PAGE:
What can we learn from X‐ray characterization in the field of quantum technology?

Michael E. Stuckelberger

Deutsches Elektronen‐Synchrotron DESY, 22607 Hamburg, Germany

Quantum technologies challenge metrology like no other field as they require a signal/noise ratio and resolution in space and time at the sensitivity limit – if not beyond – of many characterization techniques. 

Today, the highly brilliant X‐ray beams generated at electron‐storage rings play a key role in research from materials science to the study of physical quantum phenomena. Through general user proposal schemes, access to the specialized instruments is offered to the scientific community, and dedicated beamlines enable insights into quantum materials and devices made thereof. We will give an overview of X‐ray characterization with a focus on scanning Xray nanoscopy that offers an entire suite of techniques, from the quantification of the elemental distribution and chemical speciation to the measurement of the nanoscale strain around defects or the evaluation of the local electrical and optical performance.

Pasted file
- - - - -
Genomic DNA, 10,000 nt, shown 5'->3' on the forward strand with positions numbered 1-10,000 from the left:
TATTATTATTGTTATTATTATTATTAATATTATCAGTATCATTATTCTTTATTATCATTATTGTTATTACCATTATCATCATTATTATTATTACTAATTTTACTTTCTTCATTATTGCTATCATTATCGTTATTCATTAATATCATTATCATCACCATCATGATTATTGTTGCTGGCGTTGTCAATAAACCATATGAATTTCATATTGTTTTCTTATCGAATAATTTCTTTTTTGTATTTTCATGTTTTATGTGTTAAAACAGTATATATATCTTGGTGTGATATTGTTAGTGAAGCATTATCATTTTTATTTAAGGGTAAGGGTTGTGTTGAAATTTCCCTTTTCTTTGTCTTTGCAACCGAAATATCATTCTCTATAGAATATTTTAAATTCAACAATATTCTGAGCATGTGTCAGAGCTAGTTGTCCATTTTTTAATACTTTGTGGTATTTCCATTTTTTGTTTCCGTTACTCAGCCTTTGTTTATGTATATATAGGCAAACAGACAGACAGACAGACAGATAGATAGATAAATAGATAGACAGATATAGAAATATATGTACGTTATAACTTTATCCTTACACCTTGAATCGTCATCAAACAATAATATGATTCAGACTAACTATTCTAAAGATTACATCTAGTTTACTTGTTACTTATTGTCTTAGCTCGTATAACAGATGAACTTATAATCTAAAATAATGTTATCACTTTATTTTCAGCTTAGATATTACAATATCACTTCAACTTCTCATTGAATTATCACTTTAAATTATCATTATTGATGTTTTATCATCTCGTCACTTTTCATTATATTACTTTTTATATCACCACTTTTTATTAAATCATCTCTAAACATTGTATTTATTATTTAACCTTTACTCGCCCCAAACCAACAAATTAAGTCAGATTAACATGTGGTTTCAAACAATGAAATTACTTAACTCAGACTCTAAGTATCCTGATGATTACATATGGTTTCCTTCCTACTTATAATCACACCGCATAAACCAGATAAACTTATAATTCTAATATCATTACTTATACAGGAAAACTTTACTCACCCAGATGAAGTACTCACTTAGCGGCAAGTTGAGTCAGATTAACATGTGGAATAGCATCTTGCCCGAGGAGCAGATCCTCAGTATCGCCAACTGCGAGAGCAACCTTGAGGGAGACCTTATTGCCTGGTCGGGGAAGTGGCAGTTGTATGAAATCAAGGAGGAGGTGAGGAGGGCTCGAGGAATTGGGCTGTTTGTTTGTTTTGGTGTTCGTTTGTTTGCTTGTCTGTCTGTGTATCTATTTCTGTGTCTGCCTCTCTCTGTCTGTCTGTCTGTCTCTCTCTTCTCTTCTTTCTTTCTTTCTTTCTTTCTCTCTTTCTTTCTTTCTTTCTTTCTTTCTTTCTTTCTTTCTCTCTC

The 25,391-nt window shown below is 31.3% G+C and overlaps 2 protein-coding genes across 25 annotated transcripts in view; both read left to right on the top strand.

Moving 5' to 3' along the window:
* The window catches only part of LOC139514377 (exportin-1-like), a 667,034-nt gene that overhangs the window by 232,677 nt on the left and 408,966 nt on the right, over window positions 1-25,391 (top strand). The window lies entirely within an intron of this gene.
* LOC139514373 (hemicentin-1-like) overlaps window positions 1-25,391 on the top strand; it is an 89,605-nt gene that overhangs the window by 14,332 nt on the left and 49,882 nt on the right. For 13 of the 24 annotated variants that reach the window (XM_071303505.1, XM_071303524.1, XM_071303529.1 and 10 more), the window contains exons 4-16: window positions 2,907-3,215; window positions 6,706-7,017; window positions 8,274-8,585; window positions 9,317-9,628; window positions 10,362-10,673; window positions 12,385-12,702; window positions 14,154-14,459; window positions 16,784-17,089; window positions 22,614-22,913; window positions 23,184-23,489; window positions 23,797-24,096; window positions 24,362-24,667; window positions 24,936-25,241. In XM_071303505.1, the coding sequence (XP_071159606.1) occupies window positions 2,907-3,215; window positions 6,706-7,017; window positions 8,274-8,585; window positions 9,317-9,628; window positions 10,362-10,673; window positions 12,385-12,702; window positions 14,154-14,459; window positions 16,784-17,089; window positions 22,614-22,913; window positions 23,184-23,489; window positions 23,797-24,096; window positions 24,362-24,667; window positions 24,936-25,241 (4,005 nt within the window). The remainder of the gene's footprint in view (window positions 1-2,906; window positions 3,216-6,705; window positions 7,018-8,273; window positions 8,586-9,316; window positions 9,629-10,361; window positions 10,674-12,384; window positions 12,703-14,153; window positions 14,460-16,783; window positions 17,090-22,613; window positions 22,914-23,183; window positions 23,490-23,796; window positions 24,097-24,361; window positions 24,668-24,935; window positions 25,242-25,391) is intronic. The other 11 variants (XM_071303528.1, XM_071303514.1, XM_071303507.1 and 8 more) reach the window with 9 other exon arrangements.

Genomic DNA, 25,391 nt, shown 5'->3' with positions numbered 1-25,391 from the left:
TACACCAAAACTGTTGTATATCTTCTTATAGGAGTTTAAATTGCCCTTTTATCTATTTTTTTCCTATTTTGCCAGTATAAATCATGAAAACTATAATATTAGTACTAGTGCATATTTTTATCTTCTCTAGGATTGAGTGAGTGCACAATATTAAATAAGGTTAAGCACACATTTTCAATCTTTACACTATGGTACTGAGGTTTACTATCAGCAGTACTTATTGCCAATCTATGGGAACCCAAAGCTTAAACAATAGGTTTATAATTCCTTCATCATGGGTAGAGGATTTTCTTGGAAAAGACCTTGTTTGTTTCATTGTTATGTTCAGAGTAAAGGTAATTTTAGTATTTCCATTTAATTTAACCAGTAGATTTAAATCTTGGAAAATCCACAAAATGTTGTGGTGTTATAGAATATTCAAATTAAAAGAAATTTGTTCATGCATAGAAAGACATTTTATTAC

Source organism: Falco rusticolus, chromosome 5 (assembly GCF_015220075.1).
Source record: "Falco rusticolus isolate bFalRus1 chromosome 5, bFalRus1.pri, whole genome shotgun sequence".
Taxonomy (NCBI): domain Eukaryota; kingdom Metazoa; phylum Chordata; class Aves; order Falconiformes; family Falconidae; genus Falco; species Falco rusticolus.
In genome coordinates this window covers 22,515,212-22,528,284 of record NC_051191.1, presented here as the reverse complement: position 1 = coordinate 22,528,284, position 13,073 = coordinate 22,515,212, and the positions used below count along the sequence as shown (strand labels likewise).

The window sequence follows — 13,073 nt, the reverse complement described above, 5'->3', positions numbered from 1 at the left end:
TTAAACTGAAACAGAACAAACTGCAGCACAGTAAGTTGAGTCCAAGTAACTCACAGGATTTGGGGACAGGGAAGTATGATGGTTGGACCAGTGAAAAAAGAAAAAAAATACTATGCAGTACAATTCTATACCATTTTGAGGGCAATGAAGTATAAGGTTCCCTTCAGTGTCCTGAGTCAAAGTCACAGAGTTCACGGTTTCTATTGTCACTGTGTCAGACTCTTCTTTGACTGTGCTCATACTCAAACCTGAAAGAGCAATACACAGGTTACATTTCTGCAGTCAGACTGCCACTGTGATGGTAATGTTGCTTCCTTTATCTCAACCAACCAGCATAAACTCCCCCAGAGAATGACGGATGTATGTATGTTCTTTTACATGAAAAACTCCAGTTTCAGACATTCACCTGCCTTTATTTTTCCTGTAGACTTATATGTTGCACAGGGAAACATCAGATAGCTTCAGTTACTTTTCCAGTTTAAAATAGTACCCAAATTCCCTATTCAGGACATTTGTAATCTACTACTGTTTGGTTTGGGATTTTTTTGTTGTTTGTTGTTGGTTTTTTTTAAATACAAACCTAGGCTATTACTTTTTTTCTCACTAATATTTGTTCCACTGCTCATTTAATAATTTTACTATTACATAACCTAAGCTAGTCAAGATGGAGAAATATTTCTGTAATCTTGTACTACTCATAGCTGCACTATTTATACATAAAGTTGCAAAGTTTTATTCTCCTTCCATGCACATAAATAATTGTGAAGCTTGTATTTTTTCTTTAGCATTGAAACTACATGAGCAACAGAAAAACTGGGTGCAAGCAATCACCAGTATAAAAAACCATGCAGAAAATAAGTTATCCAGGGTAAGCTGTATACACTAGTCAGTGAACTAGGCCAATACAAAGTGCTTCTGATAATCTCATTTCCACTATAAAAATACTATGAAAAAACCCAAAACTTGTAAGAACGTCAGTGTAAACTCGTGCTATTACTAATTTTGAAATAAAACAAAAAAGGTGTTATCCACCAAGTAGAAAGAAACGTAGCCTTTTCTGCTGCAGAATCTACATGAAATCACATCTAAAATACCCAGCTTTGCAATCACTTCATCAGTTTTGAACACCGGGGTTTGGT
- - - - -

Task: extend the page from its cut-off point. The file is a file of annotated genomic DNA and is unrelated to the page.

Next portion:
The field of X‐ray nanoscopy has particularly profited from two recent developments: first, novel X‐ray focusing optics enable highly coherent, intense X‐ray beams at the nanoscale. Second, diffraction‐limited storage rings boost the brilliance by orders of magnitude. The first diffraction‐limited storage rings have ramped up user operation, and more will follow in the coming years.

Based on our background in photovoltaics and semiconductor metrology, we will present exemplary measurements at state‐of‐the‐art nanoprobe endstations at DESY (Germany), ESRF (France), MAX IV (Sweden) as well as APS and NSLS II (both USA). Beyond the actual applications, we will highlight possibilities and challenges related to X‐ray nanoscopy and sketch ‘dream experiments’ in the field of quantum technology in general and implanted single impurities in particular to spark discussions.